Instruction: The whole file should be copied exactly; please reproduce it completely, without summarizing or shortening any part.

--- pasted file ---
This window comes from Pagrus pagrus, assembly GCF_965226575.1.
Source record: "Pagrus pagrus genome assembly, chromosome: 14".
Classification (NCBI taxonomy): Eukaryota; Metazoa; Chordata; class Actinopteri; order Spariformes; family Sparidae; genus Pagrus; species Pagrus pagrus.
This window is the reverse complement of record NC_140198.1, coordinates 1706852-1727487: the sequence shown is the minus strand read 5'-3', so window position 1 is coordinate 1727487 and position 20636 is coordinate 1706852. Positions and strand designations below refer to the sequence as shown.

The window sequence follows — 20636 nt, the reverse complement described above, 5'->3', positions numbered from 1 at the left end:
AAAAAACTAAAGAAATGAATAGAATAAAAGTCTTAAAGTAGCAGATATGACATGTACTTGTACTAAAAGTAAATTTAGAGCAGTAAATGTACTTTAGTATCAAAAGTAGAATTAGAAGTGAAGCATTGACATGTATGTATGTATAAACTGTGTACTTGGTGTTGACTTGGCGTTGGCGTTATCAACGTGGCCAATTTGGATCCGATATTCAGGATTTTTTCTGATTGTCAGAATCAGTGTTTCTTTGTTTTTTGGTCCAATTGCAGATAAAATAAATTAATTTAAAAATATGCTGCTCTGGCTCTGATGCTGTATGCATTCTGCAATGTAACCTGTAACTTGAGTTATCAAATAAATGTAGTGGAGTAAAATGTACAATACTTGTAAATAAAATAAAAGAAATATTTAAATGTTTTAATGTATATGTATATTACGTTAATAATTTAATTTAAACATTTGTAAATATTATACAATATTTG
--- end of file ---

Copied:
This window comes from Pagrus pagrus, assembly GCF_965226575.1.
Source record: "Pagrus pagrus genome assembly, chromosome: 14".
Classification (NCBI taxonomy): Eukaryota; Metazoa; Chordata; class Actinopteri; order Spariformes; family Sparidae; genus Pagrus; species Pagrus pagrus.
This window is the reverse complement of record NC_140198.1, coordinates 1706852-1727487: the sequence shown is the minus strand read 5'-3', so window position 1 is coordinate 1727487 and position 20636 is coordinate 1706852. Positions and strand designations below refer to the sequence as shown.

The window sequence follows — 20636 nt, the reverse complement described above, 5'->3', positions numbered from 1 at the left end:
AAAAAACTAAAGAAATGAATAGAATAAAAGTCTTAAAGTAGCAGATATGACATGTACTTGTACTAAAAGTAAATTTAGAGCAGTAAATGTACTTTAGTATCAAAAGTAGAATTAGAAGTGAAGCATTGACATGTATGTATGTATAAACTGTGTACTTGGTGTTGACTTGGCGTTGGCGTTATCAACGTGGCCAATTTGGATCCGATATTCAGGATTTTTTCTGATTGTCAGAATCAGTGTTTCTTTGTTTTTTGGTCCAATTGCAGATAAAATAAATTAATTTAAAAATATGCTGCTCTGGCTCTGATGCTGTATGCATTCTGCAATGTAACCTGTAACTTGAGTTATCAAATAAATGTAGTGGAGTAAAATGTACAATACTTGTAAATAAAATAAAAGAAATATTTAAATGTTTTAATGTATATGTATATTACGTTAATAATTTAATTTAAACATTTGTAAATATTATACAATATTTG